Sunday, September 27, 2009

Blessings of Animals

I am suffering a bit of insomnia this Sunday, as I will be officiating a wedding in Central Park. The weather, with light, but persistent, showers, may have something else in mind for us. The bride and groom, Sarah and Bill, are terrific. Sarah is a dog lover and decided that their beloved pooch Boefje should be the ring bearer. While this may strike some as odd, in the Celebrant community it is not that uncommon, believe it or not. For, a hallmark of the Celebrancy movement worldwide is a deep appreciation for all creatures.

It is a fitting time for Boefje’s wedding debut, as we are approaching the Saint’s Day for Francis of Assisi. Many are familiar with the beautiful St. Francis prayer (Lord make me an instrument of your peace, where there is hatred, let me sow love….), but he is also well known for his love of animals. Indeed, this is the time of year when many churches, Catholic and Protestant open their Sanctuaries for the “Blessing of the Animals.” A Christian church around the corner from my apartment, for instance, proudly displays a banner for today’s “Blessing of the Animals.” As we passed by the church yesterday, walking home from the Metropolitan Museum, my boyfriend noticed the sign and murmured about the silliness of it all. As a good Celebrant, I tried to remind him that in modern America—and particularly in a place like New York— pets have taken on a vital role as family members, for many. With extended families on the decline and vast numbers of people living alone, pets provide companionship and unconditional love for so many. The Celebrancy community acknowledges these connections by routinely leading services related to animals, such as pet memorials. My Celebrant colleague Dorry Bless, for instance, is officiating a ceremony in October at St. Hubert’s Animal Welfare Center (, where she will bless the wonderful dogs being raised to work as guide and service dogs for the blind and disabled.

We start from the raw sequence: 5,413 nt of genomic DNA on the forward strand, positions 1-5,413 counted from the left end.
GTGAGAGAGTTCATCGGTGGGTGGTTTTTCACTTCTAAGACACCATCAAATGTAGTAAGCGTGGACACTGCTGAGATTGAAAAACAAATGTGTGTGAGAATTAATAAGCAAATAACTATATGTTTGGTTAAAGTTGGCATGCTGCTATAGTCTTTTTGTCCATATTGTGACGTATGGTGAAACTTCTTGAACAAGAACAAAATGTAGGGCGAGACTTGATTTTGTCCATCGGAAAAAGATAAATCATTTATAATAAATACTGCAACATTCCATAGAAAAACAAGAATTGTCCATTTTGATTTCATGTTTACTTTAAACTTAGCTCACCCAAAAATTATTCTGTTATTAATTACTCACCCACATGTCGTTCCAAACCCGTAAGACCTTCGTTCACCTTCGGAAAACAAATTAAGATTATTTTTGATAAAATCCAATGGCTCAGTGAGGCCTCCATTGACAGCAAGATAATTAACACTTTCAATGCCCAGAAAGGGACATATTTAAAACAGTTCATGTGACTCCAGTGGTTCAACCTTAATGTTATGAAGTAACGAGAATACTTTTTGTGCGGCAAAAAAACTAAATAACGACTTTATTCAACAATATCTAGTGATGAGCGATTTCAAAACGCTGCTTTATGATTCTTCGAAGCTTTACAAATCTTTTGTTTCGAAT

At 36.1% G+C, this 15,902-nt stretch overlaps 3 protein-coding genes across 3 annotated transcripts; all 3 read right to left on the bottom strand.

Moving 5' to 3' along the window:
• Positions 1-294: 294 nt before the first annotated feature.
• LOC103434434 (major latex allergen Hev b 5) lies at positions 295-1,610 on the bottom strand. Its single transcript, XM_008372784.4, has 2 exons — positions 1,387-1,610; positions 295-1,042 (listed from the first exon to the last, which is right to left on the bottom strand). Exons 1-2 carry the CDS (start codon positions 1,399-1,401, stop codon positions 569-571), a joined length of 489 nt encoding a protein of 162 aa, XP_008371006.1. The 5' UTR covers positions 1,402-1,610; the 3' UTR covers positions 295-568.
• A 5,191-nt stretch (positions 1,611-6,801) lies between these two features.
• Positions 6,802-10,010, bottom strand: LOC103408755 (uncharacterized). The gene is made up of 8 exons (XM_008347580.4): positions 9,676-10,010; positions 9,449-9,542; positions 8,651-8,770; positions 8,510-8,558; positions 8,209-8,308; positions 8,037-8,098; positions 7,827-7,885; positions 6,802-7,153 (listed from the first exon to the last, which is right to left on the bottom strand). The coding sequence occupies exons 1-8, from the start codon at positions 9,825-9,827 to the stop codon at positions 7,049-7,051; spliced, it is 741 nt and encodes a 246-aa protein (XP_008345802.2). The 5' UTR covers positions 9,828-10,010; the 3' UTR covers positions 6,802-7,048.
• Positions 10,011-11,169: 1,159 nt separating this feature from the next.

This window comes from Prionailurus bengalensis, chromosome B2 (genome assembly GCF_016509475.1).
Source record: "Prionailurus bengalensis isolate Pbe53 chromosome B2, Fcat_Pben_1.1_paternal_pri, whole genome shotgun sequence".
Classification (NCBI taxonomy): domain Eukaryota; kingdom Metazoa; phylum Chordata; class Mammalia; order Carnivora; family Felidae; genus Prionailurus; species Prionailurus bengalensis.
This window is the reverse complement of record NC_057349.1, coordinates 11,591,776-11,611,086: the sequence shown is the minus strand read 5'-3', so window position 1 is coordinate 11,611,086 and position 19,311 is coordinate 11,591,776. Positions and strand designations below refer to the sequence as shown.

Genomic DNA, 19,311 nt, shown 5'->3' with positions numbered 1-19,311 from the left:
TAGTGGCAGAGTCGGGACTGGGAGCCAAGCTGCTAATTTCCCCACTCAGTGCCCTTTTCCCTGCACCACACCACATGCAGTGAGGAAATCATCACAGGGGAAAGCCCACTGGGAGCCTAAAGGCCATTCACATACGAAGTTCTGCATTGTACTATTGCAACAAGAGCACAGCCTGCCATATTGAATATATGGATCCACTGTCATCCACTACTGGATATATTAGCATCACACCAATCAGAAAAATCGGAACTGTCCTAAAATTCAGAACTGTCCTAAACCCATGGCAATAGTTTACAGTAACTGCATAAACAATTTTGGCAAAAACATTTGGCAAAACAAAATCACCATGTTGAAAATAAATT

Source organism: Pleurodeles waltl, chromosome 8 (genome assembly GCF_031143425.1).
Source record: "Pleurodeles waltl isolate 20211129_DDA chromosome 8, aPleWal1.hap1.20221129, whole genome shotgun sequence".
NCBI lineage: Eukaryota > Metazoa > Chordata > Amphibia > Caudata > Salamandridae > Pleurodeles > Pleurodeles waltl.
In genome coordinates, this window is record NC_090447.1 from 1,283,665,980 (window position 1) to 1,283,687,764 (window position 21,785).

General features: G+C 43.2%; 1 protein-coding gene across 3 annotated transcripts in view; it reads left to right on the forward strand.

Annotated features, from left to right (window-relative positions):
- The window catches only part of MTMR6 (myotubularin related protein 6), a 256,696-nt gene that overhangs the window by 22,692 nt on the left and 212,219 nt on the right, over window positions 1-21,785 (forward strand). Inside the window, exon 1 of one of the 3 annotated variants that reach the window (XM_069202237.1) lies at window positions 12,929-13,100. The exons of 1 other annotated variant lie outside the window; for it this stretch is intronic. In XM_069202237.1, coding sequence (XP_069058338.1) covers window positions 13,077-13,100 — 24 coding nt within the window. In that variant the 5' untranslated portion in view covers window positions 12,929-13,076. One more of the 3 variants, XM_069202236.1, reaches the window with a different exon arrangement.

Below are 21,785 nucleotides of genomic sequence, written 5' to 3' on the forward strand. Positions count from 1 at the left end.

Recently I came across an article in the Christian magazine Guideposts, most often associated with the great Norman Vincent Peale. The piece described a minister who was struggling with a dwindling congregation in North Weymouth, Massachusetts, outside Boston. “Out of nowhere” the idea came to her—to let congregants bring their animals to worship services. It was a huge success! (

It is refreshing and energizing to see so many spiritually-inclined institutions recognizing the role that animals play in our communities. I’m glad the Celebrancy community is at the forefront. So, as I close, the sun is nearly rising. We are keeping our collective fingers (and paws) crossed that Boefje will have his debut.
p.s. A special remembrance to my friend Robin who lost her pet Gracie this past week.
p.p.s. We did end up having the wedding outside today....cold and wet. But the dog looked mighty cute.

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